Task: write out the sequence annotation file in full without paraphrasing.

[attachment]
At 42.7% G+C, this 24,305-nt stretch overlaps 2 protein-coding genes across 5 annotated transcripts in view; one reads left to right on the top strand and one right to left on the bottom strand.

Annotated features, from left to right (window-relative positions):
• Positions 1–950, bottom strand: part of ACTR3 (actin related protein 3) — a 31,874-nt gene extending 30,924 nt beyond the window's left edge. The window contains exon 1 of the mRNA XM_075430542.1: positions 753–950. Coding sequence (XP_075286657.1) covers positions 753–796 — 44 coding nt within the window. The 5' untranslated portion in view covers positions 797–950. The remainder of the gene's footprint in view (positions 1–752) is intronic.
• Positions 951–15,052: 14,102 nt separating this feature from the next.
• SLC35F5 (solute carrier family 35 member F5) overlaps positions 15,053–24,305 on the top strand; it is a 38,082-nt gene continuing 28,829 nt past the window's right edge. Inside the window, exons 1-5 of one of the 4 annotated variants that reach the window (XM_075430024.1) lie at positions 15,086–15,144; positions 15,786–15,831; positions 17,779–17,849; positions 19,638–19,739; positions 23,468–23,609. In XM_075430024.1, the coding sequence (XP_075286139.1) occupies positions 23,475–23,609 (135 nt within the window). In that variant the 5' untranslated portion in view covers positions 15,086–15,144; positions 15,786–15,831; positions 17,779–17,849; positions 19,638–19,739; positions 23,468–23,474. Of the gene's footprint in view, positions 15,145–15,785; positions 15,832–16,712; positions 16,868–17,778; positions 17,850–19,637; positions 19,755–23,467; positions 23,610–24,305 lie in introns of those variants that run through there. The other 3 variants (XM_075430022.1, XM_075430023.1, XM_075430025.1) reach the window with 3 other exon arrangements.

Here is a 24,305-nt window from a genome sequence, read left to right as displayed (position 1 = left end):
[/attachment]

At 42.7% G+C, this 24,305-nt stretch overlaps 2 protein-coding genes across 5 annotated transcripts in view; one reads left to right on the top strand and one right to left on the bottom strand.

Annotated features, from left to right (window-relative positions):
• Positions 1–950, bottom strand: part of ACTR3 (actin related protein 3) — a 31,874-nt gene extending 30,924 nt beyond the window's left edge. The window contains exon 1 of the mRNA XM_075430542.1: positions 753–950. Coding sequence (XP_075286657.1) covers positions 753–796 — 44 coding nt within the window. The 5' untranslated portion in view covers positions 797–950. The remainder of the gene's footprint in view (positions 1–752) is intronic.
• Positions 951–15,052: 14,102 nt separating this feature from the next.
• SLC35F5 (solute carrier family 35 member F5) overlaps positions 15,053–24,305 on the top strand; it is a 38,082-nt gene continuing 28,829 nt past the window's right edge. Inside the window, exons 1-5 of one of the 4 annotated variants that reach the window (XM_075430024.1) lie at positions 15,086–15,144; positions 15,786–15,831; positions 17,779–17,849; positions 19,638–19,739; positions 23,468–23,609. In XM_075430024.1, the coding sequence (XP_075286139.1) occupies positions 23,475–23,609 (135 nt within the window). In that variant the 5' untranslated portion in view covers positions 15,086–15,144; positions 15,786–15,831; positions 17,779–17,849; positions 19,638–19,739; positions 23,468–23,474. Of the gene's footprint in view, positions 15,145–15,785; positions 15,832–16,712; positions 16,868–17,778; positions 17,850–19,637; positions 19,755–23,467; positions 23,610–24,305 lie in introns of those variants that run through there. The other 3 variants (XM_075430022.1, XM_075430023.1, XM_075430025.1) reach the window with 3 other exon arrangements.

Here is a 24,305-nt window from a genome sequence, read left to right as displayed (position 1 = left end):